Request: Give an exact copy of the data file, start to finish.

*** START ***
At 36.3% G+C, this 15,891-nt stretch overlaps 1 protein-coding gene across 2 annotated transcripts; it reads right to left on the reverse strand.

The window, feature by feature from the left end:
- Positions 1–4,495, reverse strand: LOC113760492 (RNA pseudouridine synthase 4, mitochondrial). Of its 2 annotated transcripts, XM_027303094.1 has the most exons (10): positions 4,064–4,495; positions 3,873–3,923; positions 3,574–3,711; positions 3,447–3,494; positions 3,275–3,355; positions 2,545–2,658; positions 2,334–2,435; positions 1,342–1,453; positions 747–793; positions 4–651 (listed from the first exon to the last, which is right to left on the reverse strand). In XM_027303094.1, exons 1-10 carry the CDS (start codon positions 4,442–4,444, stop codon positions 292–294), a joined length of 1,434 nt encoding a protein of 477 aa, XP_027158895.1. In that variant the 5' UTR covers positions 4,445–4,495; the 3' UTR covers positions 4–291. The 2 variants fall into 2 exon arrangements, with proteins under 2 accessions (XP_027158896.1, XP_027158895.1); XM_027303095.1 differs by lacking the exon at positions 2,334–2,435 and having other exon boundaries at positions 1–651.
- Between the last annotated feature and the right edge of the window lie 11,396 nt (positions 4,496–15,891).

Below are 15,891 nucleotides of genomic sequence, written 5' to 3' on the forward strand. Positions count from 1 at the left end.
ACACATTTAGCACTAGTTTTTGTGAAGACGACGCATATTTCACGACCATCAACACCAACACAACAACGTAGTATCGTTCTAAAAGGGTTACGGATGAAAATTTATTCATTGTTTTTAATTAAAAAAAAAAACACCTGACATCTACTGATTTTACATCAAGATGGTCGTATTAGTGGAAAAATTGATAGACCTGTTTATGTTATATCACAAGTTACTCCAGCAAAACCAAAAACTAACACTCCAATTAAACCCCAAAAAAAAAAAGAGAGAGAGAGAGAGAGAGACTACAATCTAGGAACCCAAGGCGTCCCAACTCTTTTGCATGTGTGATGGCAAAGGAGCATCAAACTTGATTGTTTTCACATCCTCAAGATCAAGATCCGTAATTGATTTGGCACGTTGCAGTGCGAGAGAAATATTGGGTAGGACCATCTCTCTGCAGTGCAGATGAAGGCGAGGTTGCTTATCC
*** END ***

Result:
At 36.3% G+C, this 15,891-nt stretch overlaps 1 protein-coding gene across 2 annotated transcripts; it reads right to left on the reverse strand.

The window, feature by feature from the left end:
- Positions 1–4,495, reverse strand: LOC113760492 (RNA pseudouridine synthase 4, mitochondrial). Of its 2 annotated transcripts, XM_027303094.1 has the most exons (10): positions 4,064–4,495; positions 3,873–3,923; positions 3,574–3,711; positions 3,447–3,494; positions 3,275–3,355; positions 2,545–2,658; positions 2,334–2,435; positions 1,342–1,453; positions 747–793; positions 4–651 (listed from the first exon to the last, which is right to left on the reverse strand). In XM_027303094.1, exons 1-10 carry the CDS (start codon positions 4,442–4,444, stop codon positions 292–294), a joined length of 1,434 nt encoding a protein of 477 aa, XP_027158895.1. In that variant the 5' UTR covers positions 4,445–4,495; the 3' UTR covers positions 4–291. The 2 variants fall into 2 exon arrangements, with proteins under 2 accessions (XP_027158896.1, XP_027158895.1); XM_027303095.1 differs by lacking the exon at positions 2,334–2,435 and having other exon boundaries at positions 1–651.
- Between the last annotated feature and the right edge of the window lie 11,396 nt (positions 4,496–15,891).

Below are 15,891 nucleotides of genomic sequence, written 5' to 3' on the forward strand. Positions count from 1 at the left end.
ACACATTTAGCACTAGTTTTTGTGAAGACGACGCATATTTCACGACCATCAACACCAACACAACAACGTAGTATCGTTCTAAAAGGGTTACGGATGAAAATTTATTCATTGTTTTTAATTAAAAAAAAAAACACCTGACATCTACTGATTTTACATCAAGATGGTCGTATTAGTGGAAAAATTGATAGACCTGTTTATGTTATATCACAAGTTACTCCAGCAAAACCAAAAACTAACACTCCAATTAAACCCCAAAAAAAAAAAGAGAGAGAGAGAGAGAGAGACTACAATCTAGGAACCCAAGGCGTCCCAACTCTTTTGCATGTGTGATGGCAAAGGAGCATCAAACTTGATTGTTTTCACATCCTCAAGATCAAGATCCGTAATTGATTTGGCACGTTGCAGTGCGAGAGAAATATTGGGTAGGACCATCTCTCTGCAGTGCAGATGAAGGCGAGGTTGCTTATCC